DC on T2

Capitol Corner — February 28, 2018


Published monthly as part of the FLC’s DC Perspective news content, Capitol Corner focuses on one notable news item pertaining to the technology transfer (T2) community. The focus stems from agency publications, news sites, and DC-central organizations, with original sources, contacts, and links provided. For more information and Corner-related inquiries, please contact dcnews@federallabs.org.

FY19 Budget Request: Spotlight on T2

President Trump’s budget request for Fiscal Year (FY) 2019 seeks to improve and safeguard American infrastructure, both in our capital and in the cyber arena. The General Services Administration (GSA), in a press release written by Administrator Emily Murphy, predicted that this budget request will “improve our government’s security posture and empower agencies to more efficiently and effectively accomplish their critical missions.” How will this happen, especially for those concerned with tech transfer?

Increased Budget, Revamped Priorities

For starters, the budget request shows dramatic increases in T2-adjacent funding. The American Institute of Physics (AIP) reports that Trump’s request includes obligating $90 billion for the Department of Defense (DoD)’s (DoD) research, development, test, and evaluation (RDT&E) arm. This amount can be compared to the $83 billion proposed for FY 2018 by the same administration, and the $72 billion for FY 2017 by the Obama administration. Such a boost might be courtesy of Mike Griffin, who was sworn in as Undersecretary of Defense for Research and Engineering last week.

At his confirmation hearing, Undersecretary Griffin made T2 one of his central themes and talking points.  Griffin outlined two major issues in the T2 space, particularly the difficulty agencies have solidifying lab technologies for practical use. “A friend of mine once said that it’s a little bit like Dante’s Inferno—'abandon all hope, ye who enter here’—when it comes to technology transition,” Griffin said of the challenge. As Undersecretary, Griffin hopes to streamline the connection between tech research and development (R&D) groups and tech acquisition groups. “I’d like to more formalize the role of transition offices,” he said. This would allow for greater oversight of innovative technology as it moves from testing to implementation.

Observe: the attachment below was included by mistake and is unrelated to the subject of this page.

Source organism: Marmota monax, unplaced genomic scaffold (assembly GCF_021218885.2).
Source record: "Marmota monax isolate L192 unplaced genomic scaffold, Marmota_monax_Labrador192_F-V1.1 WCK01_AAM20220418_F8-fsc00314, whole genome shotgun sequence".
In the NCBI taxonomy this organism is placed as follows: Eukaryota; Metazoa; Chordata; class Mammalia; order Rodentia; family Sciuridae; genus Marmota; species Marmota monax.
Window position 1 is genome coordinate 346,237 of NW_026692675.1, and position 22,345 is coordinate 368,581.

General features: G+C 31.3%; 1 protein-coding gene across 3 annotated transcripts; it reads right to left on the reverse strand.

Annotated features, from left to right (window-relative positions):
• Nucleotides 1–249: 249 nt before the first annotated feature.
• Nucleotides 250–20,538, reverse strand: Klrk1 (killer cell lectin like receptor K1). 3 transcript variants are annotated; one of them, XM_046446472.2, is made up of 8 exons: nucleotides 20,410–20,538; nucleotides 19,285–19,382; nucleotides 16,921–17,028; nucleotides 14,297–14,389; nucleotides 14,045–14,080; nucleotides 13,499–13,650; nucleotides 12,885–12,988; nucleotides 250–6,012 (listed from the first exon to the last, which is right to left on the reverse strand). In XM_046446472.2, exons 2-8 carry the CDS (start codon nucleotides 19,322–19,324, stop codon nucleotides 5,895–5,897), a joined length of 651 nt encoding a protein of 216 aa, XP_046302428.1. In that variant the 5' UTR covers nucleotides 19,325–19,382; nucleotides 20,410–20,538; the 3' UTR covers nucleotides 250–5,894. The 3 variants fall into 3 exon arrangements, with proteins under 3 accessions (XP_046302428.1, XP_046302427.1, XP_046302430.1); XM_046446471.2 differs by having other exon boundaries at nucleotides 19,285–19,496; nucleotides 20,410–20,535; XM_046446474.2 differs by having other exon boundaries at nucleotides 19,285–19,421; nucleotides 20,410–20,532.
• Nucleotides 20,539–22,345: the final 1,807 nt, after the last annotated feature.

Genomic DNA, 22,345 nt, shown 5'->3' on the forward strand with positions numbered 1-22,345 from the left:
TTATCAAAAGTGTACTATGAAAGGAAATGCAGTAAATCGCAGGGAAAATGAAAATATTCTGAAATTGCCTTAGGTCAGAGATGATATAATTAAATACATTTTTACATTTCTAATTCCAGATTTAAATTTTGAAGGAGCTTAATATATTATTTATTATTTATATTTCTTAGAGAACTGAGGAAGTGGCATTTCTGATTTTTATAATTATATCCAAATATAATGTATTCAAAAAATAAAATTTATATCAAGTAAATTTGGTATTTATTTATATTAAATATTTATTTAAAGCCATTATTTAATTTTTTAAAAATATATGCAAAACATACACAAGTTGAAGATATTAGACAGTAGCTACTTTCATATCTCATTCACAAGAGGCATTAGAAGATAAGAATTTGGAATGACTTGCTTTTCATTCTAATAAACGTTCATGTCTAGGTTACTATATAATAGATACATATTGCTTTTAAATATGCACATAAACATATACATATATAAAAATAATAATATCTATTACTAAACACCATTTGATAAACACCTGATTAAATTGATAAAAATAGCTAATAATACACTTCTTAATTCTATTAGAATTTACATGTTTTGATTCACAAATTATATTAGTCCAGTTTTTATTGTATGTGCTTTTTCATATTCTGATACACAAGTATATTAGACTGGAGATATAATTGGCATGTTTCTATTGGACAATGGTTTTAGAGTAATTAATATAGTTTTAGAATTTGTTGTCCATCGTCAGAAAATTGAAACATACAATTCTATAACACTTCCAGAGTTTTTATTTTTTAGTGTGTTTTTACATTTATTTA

In line with Griffin’s aims, funding has also been spiked to $13.7 billion for DoD’s basic research, applied research, and advanced technology development. The FY 2018 budget request featured a $500 million deficit in this area. By increasing early-stage R&D, later-stage implementation may have a more informed, organic workflow.

Key Investments of Note

The GSA provided a summary of the FY 2019 budget request and its appropriations. Two appropriations directly apply to T2 topics of interest.

  • Technology Modernization Fund (TMF) — $210 million appropriated: The TMF was authorized under the Modernizing Government Technology Act (MGTA). As we previously reported, the MGTA “appropriates a $500 million fund for agencies to develop and initiate IT modernization projects.” The TMF, a GSA-managed fund, will be overseen by a board that includes a member of the Department of Homeland Security (DHS)'s National Protection and Programs Directorate, with other members approved by the Office of Management and Budget (OMB).
  • IT Dashboard and other IT reporting management funding — $20.5 million appropriated: The main investment in this pool is the IT Dashboard, a public-facing platform used to view federal IT investments and contracts by agency and track trends. Data is updated by agency Chief Information Officers. This investment will also establish “a new project management office for the governmentwide implementation of Technology Business Management principles,” according to the GSA.

Seeing as previous Trump budget proposals have been rejected or behind a government shutdown, the application of these funds and their amounts may change as congressional approval looms.

DC on T2